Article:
On motherhood and writing

So….it’s been a while. Much has happened. In short, motherhood is decimating, on so many levels, especially with a spirited toddler.  Please don’t tell me, “Wait til she becomes a teenager!” I will strangle you with my mind.

My pre-motherhood writing practice: Daily, disciplined, at my desk, mug of tea, nature sounds playing in the background.

Current writing practice: WHAT PRACTICE!? WHAT DESK?

Haha. I kid you. I do have a desk. I’m just not there as much as I’d like to be. Right now, I take what I get. Much like a starving person and scraps of food. Motherhood has shown me how much of an introvert I really am, and how much writing helps me surface for much-needed air.

I loved these articles:

  1. Freelancing with a Family: How to Balance Your Work and Your Kids
  2. Yes, It Is Possible to Write a Novel With Small Children Hanging On You
  3. Making Time to Write When You Have Young Children: Mission Impossible?

This post really resonates with me: After Page One: Claiming Space. So beautiful and so real. There is no perfect writing room for me, either – but I make do what with I have.

My daughter spurs my creativity, as much as I need to work around her. I write this as my toddler woke up from sleep. My husband brought her down to have breakfast. She’s in a good mood this morning, so that buys me approximately 10-20 minutes, before she starts calling for me once my husband leaves for work. Go, Raidah, go!

If you’re a writing parent, especially a writing mum, I’d love to hear your thoughts. How do you find time and energy to write? What helps? What doesn’t help? How do you balance forgiving yourself for not writing as much as you’d like, alongside celebrating your small victories?

Some blog ideas I’m playing with, as I resurrect my blog from the abyss of mothering a toddler:

  • Book review on N.K. Jemisin’s incredible Broken Earth trilogy.
  • Book review on Zen Cho’s Sorcerer To the Crown.
  • Reflections on reading my poetry at my sister’s chapbook launch.
  • I finally submitted my poetry manuscript to the wonderful Ethos Books!

I’m open to suggestions. Leave a comment and share your thoughts 🙂

@SalaamReads offers diversity, peace and hope

Salaam Reads, an imprint of Simon and Schuster, welcomes manuscripts about Muslim children and young adults. Folks, start writing!

Check out their upcoming publications: Amina’s Voice and Yo Soy Muslim!

@SalaamReads, thank you for giving a voice to the many, many Muslim stories out there, just waiting to be heard ❤

I’m so excited about the diversity, peace and hope that these books offer. I grew up with Enid Blyton and other books that had characters who looked nothing like me. Now that I have a daughter, I see the importance of her reading books with more relatable characters and themes.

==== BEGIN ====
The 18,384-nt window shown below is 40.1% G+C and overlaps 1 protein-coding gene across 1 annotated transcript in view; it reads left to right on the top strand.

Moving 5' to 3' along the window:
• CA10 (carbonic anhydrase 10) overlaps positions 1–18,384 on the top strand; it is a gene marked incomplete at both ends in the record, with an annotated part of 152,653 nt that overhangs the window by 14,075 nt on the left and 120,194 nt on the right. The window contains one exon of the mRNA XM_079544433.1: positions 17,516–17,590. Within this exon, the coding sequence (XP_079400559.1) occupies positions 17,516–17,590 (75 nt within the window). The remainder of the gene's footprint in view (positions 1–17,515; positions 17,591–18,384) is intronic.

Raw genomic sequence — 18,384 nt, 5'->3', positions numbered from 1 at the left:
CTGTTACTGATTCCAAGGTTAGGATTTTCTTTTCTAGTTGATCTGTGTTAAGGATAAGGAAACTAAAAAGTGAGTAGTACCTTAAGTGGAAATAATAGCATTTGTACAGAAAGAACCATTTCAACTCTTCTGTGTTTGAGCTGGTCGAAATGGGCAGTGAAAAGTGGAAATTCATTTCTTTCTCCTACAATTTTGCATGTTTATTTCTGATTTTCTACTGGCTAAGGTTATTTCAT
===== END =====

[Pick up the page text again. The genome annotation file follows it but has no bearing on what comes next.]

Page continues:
Speaking of which, my daughter loves “My Father’s Farm” and “My Mother’s Kitchen” – gorgeous Malaysian picturebooks filled with native joy, written by Emila Yusof. It’s so cool to see beautifully illustrated Malaysian flora and fauna.

When I point to Dina, the main character in the storybooks, and ask my daughter who that is, she grins, points to herself and says, “Taskeen!” ❤

February 2017

….already? RIS is around the corner! My todder is almost 20 months. SubhanAllah. Time flies.

I love these reads:

  1. Surviving as an Introverted Mother
  2. 5 Strategies to Help Introvert Parents Maintain Their Sanit

One really amazing piece of advice by Anse Tamara Gray: recharge during the hour before Fajr, and the hour after. Now that is a goal worth aspiring to! That’s only really possible if I sleep early.

Pre-baby: Ah, how I love the long, uninterrupted hours of night! I can write lyrical prose and poetry and [insert whatever else that used to happen]

Post-baby: Must. Sleep. Zzzzz

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Muslims in Science Fiction? Yes! @Islamscifi

I grew up on Star Wars, Star Trek, read Lord of The Rings and The Hobbit….science fiction and fantasy were my favourite escape pods. I loved these genres as a child, and I still do. But did I ever come across sci-fi/fantasy characters who were Muslim too? Nope. Not until Alif The Unseen, by the brilliant G. Willow Wilson. She’s also the writer behind Kamala Khan, a Pakistani American Marvel comic superhero. Ah, representation matters.

Muslims in science fiction. It’s a growing thing. Click here for the super exciting ISLAMICATE SCIENCE FICTION SHORT STORY COMPETITION! Spread the word!

 

 

A Modern Girl’s Guide to Childbirth

1386501_typewriterShort stories. How I love them.

There is something so exquisite about being pulled into a story just long enough to be hooked, only to be released shortly after. Spell over.

Speaking of which, I’ve stumbled across a gem of a short story (thank you, Binders!), titled, “A Modern Girl’s Guide to Childbirth” by Elizabeth Evitts Dickinson. I love her lyrical prose, the use of second person, and her gorgeous past and present childbirth juxtapositions.

One of my favourite lines from her piece:

If this were 1800s France, the midwife would warm her hands in almond oil after lining your bed with boxes of powdered cumin and myrrh meant to dust the baby and protect her from evil spirits.

Which short stories have stayed with you?